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Wednesday, April 29, 2009

The Sin of Anger

Everyone struggles with virtues to conquer the vices. What does the Bible say about anger? And what are some ways that we can overcome it?

There is a type of Holy Anger that our Lord Jesus demonstrated when he overturned the table in the temple, but that isn’t what we are talking about today.

The Bible has some strong words against anger:
Ephesians 4:26-27 Be angry, and yet do not sin; do not let the sun go down on your anger, 27 and do not give the devil an opportunity.

Ephesians 4:30-32 And do not grieve the Holy Spirit of God, by whom you were sealed for the day of redemption. 31 Let all bitterness and wrath and anger and clamor and slander be put away from you, along with all malice. 32 And be kind to one another, tender-hearted, forgiving each other, just as God in Christ also has forgiven you.

Ephesians 6:4 And, fathers, do not provoke your children to anger; but bring them up in the discipline and instruction of the Lord.

I would say that a definition of anger would be a disordered desire of revenge. We have seen what St. Paul tells us about it, but also look what Jesus says in
Matthew 5:22 But I say to you that every one who is angry with his brother shall be liable to judgment; whoever insults his brother shall be liable to the council, and whoever says, `You fool!’ shall be liable to the hell of fire.

Some of the best advice I have heard is from a book called "The Sinners Guide, written by The Venerable Louis of Granada. In summery he says this:
When this furious enemy assails you, let the following considerations help you to overcome its movements:

  • Consider first the even beasts live at peace with their kind. Elephants to not war upon one another; sheep live peaceably in one fold...Yes even the infernal spirits, the first authors of all discord, are united in a common purpose - the perversion of mankind. Man, alone for whom peace is most fitting, lives at enmity with his fellow men and indulges in implacable hatred. All animals are born with weapons for combat. The bull has horns; the bird has a beak and claws...But man, destined to live at peace with his fellow creatures, comes into the world naked and unarmed. Reflect, then, how contrary to your rightful nature it is to seek to be revenged upon one of your kind, to return evil for evil, particularly by making use of weapons which nature has denied you.

  • In the second place, a thirst for vengeance is a vice which befits only savage beasts. You misrepresent your origin, you disgrace your descent, when you indulge in ungovernable rage, worthy only of a wild animal. Instead of calming his fierce rage by the power of reason, that noble gift which he shares with the angels, he abandons himself to the blind impulse or passions which he possesses in common with the brutes.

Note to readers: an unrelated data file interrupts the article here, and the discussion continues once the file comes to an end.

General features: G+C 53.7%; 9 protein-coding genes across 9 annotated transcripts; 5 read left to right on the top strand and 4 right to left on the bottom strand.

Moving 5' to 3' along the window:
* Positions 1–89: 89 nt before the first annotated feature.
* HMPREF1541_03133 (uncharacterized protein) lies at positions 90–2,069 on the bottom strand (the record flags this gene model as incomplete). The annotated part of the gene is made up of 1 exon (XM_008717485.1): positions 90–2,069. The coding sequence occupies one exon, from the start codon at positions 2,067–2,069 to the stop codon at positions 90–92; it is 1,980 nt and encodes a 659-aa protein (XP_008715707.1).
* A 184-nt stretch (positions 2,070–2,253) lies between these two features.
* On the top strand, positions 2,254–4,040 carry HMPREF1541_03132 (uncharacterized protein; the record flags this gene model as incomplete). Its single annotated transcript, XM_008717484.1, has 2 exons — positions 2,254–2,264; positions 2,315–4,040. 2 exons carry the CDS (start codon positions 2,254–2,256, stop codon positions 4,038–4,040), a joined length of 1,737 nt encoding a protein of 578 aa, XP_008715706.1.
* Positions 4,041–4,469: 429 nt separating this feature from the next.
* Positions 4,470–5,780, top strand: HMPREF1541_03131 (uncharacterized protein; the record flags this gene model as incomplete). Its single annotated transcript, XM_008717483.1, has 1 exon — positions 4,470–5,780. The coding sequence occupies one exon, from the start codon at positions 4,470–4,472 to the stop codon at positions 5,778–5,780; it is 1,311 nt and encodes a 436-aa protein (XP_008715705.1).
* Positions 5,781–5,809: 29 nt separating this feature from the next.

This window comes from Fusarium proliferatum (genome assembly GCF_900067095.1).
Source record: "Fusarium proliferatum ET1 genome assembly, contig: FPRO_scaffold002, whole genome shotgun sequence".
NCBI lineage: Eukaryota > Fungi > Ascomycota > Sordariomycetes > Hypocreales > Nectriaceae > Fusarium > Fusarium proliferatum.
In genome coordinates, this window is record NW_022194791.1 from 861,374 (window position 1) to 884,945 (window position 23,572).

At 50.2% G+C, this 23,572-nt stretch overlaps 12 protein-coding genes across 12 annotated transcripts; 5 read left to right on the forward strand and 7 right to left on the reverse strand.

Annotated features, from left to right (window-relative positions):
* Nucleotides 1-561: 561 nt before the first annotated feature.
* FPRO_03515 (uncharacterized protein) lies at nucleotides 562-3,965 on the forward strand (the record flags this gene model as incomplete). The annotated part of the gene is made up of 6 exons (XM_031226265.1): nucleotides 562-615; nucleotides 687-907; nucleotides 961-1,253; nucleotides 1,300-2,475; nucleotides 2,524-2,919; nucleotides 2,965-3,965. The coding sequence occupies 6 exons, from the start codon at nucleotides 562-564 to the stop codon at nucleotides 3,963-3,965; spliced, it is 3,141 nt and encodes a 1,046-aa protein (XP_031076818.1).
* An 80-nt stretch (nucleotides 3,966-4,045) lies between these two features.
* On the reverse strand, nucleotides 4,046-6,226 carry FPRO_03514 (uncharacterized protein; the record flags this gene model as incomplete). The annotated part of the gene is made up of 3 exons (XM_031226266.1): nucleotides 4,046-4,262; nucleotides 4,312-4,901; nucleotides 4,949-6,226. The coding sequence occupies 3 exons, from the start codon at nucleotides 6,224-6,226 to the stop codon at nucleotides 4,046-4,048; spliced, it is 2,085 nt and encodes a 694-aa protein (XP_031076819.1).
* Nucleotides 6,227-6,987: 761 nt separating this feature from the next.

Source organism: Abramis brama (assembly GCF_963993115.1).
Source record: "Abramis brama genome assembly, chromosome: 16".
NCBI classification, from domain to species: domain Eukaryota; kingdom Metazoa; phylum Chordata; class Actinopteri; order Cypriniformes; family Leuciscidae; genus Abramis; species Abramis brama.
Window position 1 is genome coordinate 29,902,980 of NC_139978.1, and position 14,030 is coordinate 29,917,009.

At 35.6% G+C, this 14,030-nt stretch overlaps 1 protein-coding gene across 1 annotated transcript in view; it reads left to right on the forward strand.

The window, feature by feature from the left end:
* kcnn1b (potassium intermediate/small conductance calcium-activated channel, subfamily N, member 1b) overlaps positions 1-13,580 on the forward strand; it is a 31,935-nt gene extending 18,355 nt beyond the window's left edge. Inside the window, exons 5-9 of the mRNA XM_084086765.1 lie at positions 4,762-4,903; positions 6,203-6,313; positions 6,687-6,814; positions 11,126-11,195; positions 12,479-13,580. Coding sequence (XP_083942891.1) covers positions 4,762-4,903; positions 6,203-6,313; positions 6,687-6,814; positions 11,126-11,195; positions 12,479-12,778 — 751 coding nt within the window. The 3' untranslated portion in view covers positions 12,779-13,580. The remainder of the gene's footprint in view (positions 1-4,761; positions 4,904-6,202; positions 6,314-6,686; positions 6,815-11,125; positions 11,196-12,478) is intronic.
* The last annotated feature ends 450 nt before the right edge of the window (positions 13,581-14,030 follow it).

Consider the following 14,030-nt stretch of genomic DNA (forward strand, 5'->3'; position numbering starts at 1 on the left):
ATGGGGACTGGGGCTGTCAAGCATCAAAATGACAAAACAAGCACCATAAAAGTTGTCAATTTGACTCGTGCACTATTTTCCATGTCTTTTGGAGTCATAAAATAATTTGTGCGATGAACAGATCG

• If someone upsets you, consider how much more God has borne from you and how much he has endured for you. Were you not His enemy when He shed the last drop of His blood for you? See also His patience with our daily offenses against Him, and with what mercy and tenderness He receives you when you return to Him.

  • If anger urges that your enemy doesn’t deserve forgiveness, ask yourself how far have you merited God’s pardon. Will you have God exercise only mercy toward you, when you pursue your neighbor with absolute hatred? Remember that the pardon which man has not merited for himself. Christ has superabundantly merited for him. For the love of Him, therefore, forgive all who have offended you.

Moreover, as long as hatred predominates in your heart you can make no offering which will be acceptable to God, for he said:
Matthew 5:23-24 So if you are offering your gift at the altar, and there remember that your brother has something against you, 24 leave your gift there before the altar and go; first be reconciled to your brother, and then come and offer your gift. St. Gregory said (Moral. 21:16) "We gain no merit from good works is we have not learned to endure injuries with patience.
The Apostles says: Romans 12:21 Do not be overcome by evil, but overcome evil with good.
If you overcome your passion, you gain a more glorious victory than he who conquers a city. Our noblest triumph is won by subduing ourselves, by subjecting our passions to the empire of reason.

The most efficacious remedy against this vice is to pluck from your heart disordered love of self and of everything that pertains to you. Otherwise the slightest word of action directed against you or your interests will move you to anger.

Never act until your anger subsided, or until you have once or twice repeated the Our Father or some other prayer.


dies irae said...

Dude. I finally got to hear the words you have been given on the radio. Thanks for being willing to share them.

God bless you and your family!

Ed Winkle said...

I haven't felt angry so long, I don't remember the last time. When I make the right choices, anger is not near the problem it could be. Good and valuable article, thanks.